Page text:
Uh oh. Despite it being one of the few months we don’t need to reach for the thermostat, the energy increase ‘will they/won’t they’ rumour mill has been stirring into life again.
What with some cheaper energy deals doing a disappearing act, and reports of some EDF Energy customers getting automatically nudged on to a more expensive tariff, things aren’t looking pretty out there.
Following some long-awaited price decreases earlier this year, things started looking shaky again at the end of April. Ovo Energy – a new company who had helped to stir prices up a bit – upped the cost of its New Energy fixed online tariff by 8% for new customers.
Energy companies tinkering with tariffs
Now, sadly, it looks like some of the bigger energy players are ‘tinkering’ with their offerings too.
According to MoneySupermarket, cheaper online deals from three of the ‘big six’ energy companies – Npower, Scottish Power and Scottish and Southern Energy – have been withdrawn for new customers in the past few weeks.
EDF Energy, meanwhile, is shifting thousands of customers currently on a fixed online deal ending on 31 July straight to its ‘competitively priced’ (yet more expensive) standard deal.
Wholesale gas prices increasing too
And now something else has entered the ring to help muddy the energy pricing waters: talk of ‘wholesale gas prices’ going up.
One economic group, Nera, has suggested that prices on the UK wholesale gas market (the price energy companies pay for the energy they sell to us) have increased by 32% over the last seven months.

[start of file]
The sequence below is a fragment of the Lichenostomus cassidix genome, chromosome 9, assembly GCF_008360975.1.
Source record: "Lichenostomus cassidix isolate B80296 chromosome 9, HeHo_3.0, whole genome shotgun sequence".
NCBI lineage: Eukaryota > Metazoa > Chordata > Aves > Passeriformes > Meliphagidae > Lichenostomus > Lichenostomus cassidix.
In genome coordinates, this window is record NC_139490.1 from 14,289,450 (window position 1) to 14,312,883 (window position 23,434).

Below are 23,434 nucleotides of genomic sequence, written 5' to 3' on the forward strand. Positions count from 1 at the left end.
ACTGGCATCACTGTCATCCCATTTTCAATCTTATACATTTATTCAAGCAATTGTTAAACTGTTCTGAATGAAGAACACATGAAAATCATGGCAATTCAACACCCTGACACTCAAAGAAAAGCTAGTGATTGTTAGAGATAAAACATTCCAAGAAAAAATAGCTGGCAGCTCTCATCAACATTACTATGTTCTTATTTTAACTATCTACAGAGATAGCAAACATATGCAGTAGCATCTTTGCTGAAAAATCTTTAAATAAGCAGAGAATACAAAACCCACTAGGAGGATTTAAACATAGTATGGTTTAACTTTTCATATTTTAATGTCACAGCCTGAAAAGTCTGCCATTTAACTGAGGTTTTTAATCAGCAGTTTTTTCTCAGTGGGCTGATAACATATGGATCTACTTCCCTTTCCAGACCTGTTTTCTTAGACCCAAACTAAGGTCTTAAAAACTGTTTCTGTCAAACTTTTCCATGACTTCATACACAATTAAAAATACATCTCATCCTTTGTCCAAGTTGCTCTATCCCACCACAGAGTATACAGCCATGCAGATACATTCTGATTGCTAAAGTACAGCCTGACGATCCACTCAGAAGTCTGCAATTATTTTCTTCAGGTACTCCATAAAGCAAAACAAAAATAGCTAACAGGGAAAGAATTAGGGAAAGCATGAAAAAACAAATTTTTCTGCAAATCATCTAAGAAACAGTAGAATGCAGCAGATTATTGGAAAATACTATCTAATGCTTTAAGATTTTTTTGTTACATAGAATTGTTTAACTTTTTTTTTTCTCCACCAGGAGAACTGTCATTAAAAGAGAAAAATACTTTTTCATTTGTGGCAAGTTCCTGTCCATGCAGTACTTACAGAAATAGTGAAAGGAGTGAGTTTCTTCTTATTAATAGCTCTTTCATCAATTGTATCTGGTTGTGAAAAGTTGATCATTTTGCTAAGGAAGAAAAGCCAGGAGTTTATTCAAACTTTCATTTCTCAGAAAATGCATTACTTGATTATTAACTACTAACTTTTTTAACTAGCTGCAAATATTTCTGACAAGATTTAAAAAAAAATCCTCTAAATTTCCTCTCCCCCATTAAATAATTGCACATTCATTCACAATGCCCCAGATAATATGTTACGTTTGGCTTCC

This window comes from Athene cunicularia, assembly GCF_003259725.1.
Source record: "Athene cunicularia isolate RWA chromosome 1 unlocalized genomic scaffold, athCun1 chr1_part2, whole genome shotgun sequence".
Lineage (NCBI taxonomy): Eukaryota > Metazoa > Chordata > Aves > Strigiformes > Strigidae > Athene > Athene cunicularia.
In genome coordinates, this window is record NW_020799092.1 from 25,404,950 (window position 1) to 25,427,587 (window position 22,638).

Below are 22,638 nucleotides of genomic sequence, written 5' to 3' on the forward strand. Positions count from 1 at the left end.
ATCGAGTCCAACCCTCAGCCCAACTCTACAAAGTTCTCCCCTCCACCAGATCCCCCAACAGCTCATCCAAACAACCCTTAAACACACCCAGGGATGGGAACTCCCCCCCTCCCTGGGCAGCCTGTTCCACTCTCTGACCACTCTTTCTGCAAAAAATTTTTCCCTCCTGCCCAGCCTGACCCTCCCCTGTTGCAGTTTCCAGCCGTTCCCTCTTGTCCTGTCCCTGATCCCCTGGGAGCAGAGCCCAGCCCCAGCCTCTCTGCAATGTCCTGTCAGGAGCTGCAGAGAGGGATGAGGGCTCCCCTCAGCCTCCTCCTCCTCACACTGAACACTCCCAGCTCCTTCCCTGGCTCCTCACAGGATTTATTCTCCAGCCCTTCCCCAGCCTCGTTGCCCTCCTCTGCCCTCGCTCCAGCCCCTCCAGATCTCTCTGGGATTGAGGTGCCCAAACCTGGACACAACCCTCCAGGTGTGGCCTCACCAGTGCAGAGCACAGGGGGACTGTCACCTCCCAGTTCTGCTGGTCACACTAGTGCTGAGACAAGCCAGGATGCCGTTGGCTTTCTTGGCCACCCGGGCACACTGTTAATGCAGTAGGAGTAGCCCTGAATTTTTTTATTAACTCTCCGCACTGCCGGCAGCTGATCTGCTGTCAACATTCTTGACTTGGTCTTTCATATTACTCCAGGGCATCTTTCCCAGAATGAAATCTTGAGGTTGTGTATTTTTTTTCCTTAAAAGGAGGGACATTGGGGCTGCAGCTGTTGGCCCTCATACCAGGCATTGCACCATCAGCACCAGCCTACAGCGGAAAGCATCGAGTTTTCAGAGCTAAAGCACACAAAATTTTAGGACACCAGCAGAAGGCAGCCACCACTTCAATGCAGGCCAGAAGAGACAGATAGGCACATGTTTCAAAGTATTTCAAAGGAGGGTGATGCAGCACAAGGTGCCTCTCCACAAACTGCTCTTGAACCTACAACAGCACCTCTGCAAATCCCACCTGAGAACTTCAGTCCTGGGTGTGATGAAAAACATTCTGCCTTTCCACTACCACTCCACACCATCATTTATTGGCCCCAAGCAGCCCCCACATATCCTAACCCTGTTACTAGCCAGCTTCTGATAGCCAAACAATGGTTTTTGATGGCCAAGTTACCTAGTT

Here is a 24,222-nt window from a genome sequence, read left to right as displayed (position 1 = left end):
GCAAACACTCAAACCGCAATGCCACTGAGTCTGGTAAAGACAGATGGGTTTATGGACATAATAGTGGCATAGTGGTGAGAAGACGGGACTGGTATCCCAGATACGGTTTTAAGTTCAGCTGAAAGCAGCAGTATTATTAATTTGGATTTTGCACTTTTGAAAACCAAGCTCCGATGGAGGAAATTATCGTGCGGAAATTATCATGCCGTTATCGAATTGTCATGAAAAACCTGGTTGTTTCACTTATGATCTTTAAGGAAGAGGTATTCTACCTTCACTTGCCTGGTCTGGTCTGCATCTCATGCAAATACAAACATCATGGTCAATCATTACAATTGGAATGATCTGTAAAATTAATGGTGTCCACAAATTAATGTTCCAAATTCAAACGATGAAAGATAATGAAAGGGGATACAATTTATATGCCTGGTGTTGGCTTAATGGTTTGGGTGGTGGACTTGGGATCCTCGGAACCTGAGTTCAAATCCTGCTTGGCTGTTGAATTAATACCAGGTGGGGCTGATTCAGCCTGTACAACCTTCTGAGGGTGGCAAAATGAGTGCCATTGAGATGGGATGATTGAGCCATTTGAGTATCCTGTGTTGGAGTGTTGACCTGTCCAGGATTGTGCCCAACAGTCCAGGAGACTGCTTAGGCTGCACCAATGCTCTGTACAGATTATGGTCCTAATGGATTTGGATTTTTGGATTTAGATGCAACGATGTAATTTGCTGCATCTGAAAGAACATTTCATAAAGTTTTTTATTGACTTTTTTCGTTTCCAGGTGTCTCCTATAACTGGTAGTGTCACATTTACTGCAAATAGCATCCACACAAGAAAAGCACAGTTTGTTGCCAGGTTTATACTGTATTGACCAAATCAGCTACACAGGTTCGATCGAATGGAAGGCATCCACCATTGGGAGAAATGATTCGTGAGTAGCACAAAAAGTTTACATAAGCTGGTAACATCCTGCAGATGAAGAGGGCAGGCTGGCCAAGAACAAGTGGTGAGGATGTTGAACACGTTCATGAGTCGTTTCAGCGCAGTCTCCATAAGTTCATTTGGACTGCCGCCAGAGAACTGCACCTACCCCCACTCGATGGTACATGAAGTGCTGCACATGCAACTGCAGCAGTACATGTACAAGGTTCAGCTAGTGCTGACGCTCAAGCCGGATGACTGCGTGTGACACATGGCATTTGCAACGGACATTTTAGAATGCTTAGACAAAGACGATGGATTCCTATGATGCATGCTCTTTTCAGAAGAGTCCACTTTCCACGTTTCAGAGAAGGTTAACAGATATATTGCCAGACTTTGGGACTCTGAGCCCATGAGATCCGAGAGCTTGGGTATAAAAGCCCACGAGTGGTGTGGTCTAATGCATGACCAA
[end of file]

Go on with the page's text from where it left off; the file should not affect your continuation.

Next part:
Confused? You’re not alone. Our research showed nine in 10 people want greater transparency around the calculation of energy prices. Decoding the claimed link between wholesale and domestic energy prices is pretty confusing and it’s something we’re campaigning to change here at Which?
How to beat an energy price rise
Which? energy policy expert Dr Fiona Cochrane offers this advice:
- If your prices have gone up or you’re coming to the end of a fixed price deal, don’t panic. You have 20 working days to change your tariff to the cheapest one available – and companies can’t back-charge you.
- As a general rule, if you don’t pay by direct debit and aren’t on an online tariff, there’s probably a cheaper option out there for you.
- Use an accredited energy comparison service to find out what your options are – but check the T&Cs for what happens when limited introductory rates or fixed-term tariffs come to an end.